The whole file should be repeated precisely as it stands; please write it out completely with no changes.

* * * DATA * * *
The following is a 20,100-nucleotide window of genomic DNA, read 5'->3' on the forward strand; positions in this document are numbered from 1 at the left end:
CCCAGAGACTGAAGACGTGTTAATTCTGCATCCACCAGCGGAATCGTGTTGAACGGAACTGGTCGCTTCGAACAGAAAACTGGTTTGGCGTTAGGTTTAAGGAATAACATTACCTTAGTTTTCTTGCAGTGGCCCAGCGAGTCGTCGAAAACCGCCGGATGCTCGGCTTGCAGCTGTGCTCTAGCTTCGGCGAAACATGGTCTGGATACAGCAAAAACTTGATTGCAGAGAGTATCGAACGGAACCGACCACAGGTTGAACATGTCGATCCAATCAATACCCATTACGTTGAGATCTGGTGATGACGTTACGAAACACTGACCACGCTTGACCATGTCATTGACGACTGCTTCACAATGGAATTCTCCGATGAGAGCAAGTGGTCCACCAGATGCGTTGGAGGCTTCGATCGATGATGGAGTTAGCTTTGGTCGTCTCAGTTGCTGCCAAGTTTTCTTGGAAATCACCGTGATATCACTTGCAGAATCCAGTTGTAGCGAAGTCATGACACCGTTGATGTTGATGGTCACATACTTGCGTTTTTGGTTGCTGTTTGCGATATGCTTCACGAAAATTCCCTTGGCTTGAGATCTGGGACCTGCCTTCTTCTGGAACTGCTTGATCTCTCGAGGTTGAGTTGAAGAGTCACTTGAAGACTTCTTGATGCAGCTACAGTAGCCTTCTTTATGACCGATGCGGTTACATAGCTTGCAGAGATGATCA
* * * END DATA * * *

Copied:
The following is a 20,100-nucleotide window of genomic DNA, read 5'->3' on the forward strand; positions in this document are numbered from 1 at the left end:
CCCAGAGACTGAAGACGTGTTAATTCTGCATCCACCAGCGGAATCGTGTTGAACGGAACTGGTCGCTTCGAACAGAAAACTGGTTTGGCGTTAGGTTTAAGGAATAACATTACCTTAGTTTTCTTGCAGTGGCCCAGCGAGTCGTCGAAAACCGCCGGATGCTCGGCTTGCAGCTGTGCTCTAGCTTCGGCGAAACATGGTCTGGATACAGCAAAAACTTGATTGCAGAGAGTATCGAACGGAACCGACCACAGGTTGAACATGTCGATCCAATCAATACCCATTACGTTGAGATCTGGTGATGACGTTACGAAACACTGACCACGCTTGACCATGTCATTGACGACTGCTTCACAATGGAATTCTCCGATGAGAGCAAGTGGTCCACCAGATGCGTTGGAGGCTTCGATCGATGATGGAGTTAGCTTTGGTCGTCTCAGTTGCTGCCAAGTTTTCTTGGAAATCACCGTGATATCACTTGCAGAATCCAGTTGTAGCGAAGTCATGACACCGTTGATGTTGATGGTCACATACTTGCGTTTTTGGTTGCTGTTTGCGATATGCTTCACGAAAATTCCCTTGGCTTGAGATCTGGGACCTGCCTTCTTCTGGAACTGCTTGATCTCTCGAGGTTGAGTTGAAGAGTCACTTGAAGACTTCTTGATGCAGCTACAGTAGCCTTCTTTATGACCGATGCGGTTACATAGCTTGCAGAGATGATCA